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tv   MSNBC Joy Reid  MSNBC  June 11, 2017 4:00pm-5:01pm PDT

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facebook. e-mail me, ari@msnbc.com. very important, though, joy reid is next. stay tuned for that and have a great night. the president's new at this. he's new to government. and so he probably wasn't steeped in the long-running protocols that established the relationships between doj, fbi and white houses. he's just new to this. >> at first, house speaker paul ryan seemed to be all by his lonesome this week in minimizing trump's alleged meddling in the russia investigation and his demands for a loyalty pledge from the director of the fbi. ryan played up the president's political naivety and lack of experience. that's right. the top republican said in trump's defense that the 70-year-old man who dragged that he, alone, could fix washington, just doesn't know how to be
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president. but then the chariot of republican defenders clippity cloped their way to trump's defense alongside ryan. here's what some of them had to say. >> he has not been in the political arena before. he hasn't done diplomacy. he hasn't done dealing with the justice department. so he does things differently. >> i think it boils down to this. is this the actions of someone who is putting together a plan to impede an investigation or a nonpolitician, unconventional figure, who simply operates in ways that are different from previous presidents? >> the president was vindicated. it's understandable to me why the president would be a little l bit put out with comey and say to comey, good grief, if you're telling me i'm not under investigation, why don't you tell the american people because this cloud of an investigation is really damaging. i think that's sort of an honest appraisal and an honest reaction by the president. >> we can only imagine how they'll respond after attorney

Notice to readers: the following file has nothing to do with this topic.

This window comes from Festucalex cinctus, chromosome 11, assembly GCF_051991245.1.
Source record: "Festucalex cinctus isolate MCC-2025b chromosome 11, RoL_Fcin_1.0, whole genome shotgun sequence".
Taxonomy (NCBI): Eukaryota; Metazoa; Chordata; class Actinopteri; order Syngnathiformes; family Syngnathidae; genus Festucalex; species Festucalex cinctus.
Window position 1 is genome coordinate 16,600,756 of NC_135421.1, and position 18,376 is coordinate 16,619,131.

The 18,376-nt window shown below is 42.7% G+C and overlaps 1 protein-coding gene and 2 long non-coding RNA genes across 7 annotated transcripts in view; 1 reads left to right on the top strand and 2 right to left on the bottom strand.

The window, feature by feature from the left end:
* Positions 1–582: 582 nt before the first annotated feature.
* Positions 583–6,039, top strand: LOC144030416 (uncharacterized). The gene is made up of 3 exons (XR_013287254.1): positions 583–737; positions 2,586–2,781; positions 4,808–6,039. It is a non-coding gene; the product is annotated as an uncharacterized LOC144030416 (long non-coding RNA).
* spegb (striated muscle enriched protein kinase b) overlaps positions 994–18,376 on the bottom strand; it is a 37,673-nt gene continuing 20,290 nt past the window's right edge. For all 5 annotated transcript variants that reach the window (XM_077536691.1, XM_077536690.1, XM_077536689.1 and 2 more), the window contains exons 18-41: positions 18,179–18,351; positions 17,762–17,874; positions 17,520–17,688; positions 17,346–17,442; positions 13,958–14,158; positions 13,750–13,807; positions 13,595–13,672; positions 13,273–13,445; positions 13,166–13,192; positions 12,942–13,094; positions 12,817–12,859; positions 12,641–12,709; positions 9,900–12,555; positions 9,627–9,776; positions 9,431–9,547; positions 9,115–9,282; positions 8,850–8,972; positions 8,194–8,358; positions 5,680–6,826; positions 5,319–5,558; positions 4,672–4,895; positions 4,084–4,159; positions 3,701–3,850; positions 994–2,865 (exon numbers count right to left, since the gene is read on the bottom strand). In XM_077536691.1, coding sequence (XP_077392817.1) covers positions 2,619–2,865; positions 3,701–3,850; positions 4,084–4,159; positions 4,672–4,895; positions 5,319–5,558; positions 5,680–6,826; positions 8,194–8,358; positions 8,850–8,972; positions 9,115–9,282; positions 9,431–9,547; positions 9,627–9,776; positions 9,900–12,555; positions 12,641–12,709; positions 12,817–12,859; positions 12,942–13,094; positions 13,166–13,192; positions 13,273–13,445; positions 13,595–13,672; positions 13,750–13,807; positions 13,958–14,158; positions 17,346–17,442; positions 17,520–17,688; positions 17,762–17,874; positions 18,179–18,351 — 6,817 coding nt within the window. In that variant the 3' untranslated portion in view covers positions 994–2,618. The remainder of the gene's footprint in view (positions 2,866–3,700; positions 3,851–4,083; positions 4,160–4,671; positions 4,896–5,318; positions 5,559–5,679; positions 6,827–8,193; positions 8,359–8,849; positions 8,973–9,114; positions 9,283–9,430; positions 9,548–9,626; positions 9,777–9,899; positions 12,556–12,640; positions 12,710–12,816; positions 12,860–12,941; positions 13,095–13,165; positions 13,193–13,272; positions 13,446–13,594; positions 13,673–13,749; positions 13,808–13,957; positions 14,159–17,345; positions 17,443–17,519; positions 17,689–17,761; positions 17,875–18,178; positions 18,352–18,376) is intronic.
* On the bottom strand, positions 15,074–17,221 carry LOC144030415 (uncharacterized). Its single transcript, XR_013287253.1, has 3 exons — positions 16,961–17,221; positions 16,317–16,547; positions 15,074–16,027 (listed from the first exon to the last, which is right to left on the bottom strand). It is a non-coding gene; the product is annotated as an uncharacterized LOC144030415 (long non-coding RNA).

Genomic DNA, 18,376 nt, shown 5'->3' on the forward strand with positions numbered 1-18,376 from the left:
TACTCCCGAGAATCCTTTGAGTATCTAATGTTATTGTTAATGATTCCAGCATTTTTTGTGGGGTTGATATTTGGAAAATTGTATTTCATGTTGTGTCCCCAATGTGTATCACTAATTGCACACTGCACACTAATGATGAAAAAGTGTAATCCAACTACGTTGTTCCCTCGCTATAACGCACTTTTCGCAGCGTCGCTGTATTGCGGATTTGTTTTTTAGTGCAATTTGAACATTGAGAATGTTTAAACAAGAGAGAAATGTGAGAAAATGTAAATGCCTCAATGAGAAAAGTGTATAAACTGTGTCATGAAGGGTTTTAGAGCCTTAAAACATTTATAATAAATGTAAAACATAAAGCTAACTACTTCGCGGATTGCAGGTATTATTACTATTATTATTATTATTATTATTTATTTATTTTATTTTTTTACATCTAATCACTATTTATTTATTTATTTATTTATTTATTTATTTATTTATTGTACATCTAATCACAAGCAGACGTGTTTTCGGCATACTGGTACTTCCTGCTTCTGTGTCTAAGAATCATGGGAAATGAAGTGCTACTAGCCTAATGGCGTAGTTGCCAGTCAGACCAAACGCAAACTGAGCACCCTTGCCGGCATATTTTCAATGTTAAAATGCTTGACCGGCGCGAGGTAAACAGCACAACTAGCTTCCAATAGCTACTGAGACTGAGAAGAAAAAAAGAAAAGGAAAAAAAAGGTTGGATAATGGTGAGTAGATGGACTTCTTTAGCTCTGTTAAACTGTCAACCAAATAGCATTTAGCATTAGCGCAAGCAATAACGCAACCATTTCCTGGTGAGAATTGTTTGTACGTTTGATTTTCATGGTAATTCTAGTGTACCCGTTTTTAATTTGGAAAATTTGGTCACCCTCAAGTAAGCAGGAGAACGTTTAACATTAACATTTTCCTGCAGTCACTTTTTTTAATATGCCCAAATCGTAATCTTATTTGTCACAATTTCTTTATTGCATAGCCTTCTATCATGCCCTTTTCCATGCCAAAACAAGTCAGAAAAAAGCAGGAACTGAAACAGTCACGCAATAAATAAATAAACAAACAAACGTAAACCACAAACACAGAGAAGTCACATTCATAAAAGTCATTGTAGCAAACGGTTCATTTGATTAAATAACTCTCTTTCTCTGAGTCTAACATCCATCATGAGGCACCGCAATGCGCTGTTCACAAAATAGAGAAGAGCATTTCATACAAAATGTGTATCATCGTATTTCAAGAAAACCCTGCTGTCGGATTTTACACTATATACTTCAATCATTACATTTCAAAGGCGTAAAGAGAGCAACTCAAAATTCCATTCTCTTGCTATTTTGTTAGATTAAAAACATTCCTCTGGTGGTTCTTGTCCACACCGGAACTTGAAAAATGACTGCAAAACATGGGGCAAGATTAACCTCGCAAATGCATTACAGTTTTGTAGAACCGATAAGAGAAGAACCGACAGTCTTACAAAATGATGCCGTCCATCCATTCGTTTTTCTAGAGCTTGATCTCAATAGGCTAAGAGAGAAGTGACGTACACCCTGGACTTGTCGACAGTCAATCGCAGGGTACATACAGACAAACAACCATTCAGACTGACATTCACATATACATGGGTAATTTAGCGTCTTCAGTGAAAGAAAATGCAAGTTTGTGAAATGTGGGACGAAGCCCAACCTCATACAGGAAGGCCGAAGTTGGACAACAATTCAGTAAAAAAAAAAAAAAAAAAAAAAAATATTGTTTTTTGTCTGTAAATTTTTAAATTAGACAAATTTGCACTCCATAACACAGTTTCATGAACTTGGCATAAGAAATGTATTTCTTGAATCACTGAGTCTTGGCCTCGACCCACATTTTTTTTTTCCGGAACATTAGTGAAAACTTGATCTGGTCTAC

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general sessions testifies before the senate intelligence committee on tuesday. joining me now, karine john-pierre, moveon.org. katen dawson. jennifer ruben. and jonathan capehart of the "washington post." malcolmn nance. we'll start with you, karine, why you so mean to the president? he's just a little guy. he doesn't understand presidenting. it's hard. why are you guys so mean when he doesn't know yet how to be president? >> because there's so much winning, joy. so much winning, joy. happening. it's just so unbelievable. i mean, look, this is not your grandfather's republican party anymore. it's really a shell of itself. you have republicans sitting on the bow of the "titanic" playing the violin. instead of being the co-equal branch of government, you know, that's what they're allowing donald trump to do -- to just
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be -- they're being enablers and donald trump is just his bad behavior continues to push forward. and it's just -- they're just once again picking party over country. >> i mean, is infant lizing the president really a sound defense? >> you know, joy, i have to go back to the election and what it said about america, the obama administration. people were looking for something different. now, we found trump and i done know if that's the difference. we're going to find thought out in 2018 with the midterms especially the u.s. senate races. so, i hear the other people saying he hadn't been in office. ronald reagan was governor of california. george bush governor of texas. they governed big places. that's no excuse he has not been a politician. i think my discourse here is i'm sad that he didn't -- hasn't had a chance to enact any of the